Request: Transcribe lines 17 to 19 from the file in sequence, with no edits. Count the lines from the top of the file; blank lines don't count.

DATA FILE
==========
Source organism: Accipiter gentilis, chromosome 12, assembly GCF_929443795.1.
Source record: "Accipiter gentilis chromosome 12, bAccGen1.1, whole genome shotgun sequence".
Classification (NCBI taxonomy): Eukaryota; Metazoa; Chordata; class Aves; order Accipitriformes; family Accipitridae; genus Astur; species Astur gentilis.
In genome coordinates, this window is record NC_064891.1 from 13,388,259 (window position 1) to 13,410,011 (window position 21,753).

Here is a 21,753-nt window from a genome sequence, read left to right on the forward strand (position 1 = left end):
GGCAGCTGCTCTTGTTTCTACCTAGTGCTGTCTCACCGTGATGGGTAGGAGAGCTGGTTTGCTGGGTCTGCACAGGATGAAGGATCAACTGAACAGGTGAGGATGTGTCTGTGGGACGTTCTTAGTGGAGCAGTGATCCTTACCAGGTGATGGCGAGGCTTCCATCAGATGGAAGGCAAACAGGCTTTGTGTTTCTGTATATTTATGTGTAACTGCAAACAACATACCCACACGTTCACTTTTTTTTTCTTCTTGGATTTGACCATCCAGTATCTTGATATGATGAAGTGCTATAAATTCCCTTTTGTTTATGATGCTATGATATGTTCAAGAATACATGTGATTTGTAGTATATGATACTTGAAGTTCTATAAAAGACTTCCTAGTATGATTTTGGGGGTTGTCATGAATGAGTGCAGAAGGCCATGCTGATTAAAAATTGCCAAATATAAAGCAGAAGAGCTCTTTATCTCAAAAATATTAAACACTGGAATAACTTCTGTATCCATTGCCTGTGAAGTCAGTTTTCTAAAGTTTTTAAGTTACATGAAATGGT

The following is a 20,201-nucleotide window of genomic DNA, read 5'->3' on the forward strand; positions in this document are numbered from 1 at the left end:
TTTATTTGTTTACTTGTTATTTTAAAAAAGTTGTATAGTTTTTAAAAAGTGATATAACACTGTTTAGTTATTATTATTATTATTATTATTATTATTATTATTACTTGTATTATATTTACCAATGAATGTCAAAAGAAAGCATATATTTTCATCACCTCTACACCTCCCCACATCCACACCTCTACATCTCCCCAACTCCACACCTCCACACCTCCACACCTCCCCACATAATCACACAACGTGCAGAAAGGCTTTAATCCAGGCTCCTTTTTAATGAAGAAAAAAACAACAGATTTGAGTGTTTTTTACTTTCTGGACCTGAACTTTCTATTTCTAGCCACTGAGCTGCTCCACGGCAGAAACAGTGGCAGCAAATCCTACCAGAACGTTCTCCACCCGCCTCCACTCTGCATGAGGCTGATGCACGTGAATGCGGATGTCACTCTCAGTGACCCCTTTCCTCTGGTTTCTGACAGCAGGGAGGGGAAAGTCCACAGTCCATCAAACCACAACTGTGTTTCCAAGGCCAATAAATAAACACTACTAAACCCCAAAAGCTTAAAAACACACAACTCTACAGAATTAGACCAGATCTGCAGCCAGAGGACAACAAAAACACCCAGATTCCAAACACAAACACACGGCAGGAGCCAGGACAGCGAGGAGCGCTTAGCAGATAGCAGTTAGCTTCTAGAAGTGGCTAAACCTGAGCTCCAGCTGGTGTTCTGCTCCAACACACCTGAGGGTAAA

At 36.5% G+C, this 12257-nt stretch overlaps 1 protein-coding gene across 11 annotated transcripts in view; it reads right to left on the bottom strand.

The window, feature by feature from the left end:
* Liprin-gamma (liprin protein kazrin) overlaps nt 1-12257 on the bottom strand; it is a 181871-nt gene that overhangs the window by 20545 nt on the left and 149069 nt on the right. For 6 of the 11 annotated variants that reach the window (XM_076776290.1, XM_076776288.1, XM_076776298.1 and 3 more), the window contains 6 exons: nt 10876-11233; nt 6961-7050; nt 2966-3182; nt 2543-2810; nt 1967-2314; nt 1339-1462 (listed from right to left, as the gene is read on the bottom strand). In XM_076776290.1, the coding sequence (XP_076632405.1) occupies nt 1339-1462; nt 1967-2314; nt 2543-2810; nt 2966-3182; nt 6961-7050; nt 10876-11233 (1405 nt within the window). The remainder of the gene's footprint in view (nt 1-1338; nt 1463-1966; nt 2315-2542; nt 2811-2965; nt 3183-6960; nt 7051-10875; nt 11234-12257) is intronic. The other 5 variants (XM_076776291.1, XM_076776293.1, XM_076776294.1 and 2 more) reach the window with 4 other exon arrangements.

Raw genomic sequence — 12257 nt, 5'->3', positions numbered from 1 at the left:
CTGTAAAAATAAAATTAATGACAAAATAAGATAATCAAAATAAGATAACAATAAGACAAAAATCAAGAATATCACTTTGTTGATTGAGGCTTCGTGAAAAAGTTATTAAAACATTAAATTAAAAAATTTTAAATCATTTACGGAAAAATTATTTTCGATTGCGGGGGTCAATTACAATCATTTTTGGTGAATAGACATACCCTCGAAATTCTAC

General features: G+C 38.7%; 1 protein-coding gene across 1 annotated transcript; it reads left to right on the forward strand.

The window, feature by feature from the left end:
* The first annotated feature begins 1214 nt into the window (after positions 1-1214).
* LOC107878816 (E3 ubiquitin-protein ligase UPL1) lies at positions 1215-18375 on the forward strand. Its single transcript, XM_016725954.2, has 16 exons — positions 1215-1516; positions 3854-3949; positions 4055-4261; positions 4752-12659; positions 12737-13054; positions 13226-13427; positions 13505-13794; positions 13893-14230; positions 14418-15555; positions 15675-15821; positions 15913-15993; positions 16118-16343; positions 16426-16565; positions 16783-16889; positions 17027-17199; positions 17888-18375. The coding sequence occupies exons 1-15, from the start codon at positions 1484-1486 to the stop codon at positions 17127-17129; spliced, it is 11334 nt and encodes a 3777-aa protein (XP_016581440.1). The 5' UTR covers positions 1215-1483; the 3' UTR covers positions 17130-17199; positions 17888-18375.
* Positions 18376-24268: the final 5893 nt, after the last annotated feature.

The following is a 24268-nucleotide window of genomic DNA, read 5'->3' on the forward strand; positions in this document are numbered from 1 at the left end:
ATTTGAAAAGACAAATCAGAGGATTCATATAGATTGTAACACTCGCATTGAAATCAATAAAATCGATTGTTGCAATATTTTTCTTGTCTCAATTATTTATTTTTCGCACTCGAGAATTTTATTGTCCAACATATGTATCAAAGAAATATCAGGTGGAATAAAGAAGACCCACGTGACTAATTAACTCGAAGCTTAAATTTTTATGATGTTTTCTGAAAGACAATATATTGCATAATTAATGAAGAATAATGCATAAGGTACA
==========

* LOC107878816 (E3 ubiquitin-protein ligase UPL1) lies at positions 1215-18375 on the forward strand. Its single transcript, XM_016725954.2, has 16 exons — positions 1215-1516; positions 3854-3949; positions 4055-4261; positions 4752-12659; positions 12737-13054; positions 13226-13427; positions 13505-13794; positions 13893-14230; positions 14418-15555; positions 15675-15821; positions 15913-15993; positions 16118-16343; positions 16426-16565; positions 16783-16889; positions 17027-17199; positions 17888-18375. The coding sequence occupies exons 1-15, from the start codon at positions 1484-1486 to the stop codon at positions 17127-17129; spliced, it is 11334 nt and encodes a 3777-aa protein (XP_016581440.1). The 5' UTR covers positions 1215-1483; the 3' UTR covers positions 17130-17199; positions 17888-18375.
* Positions 18376-24268: the final 5893 nt, after the last annotated feature.

The following is a 24268-nucleotide window of genomic DNA, read 5'->3' on the forward strand; positions in this document are numbered from 1 at the left end: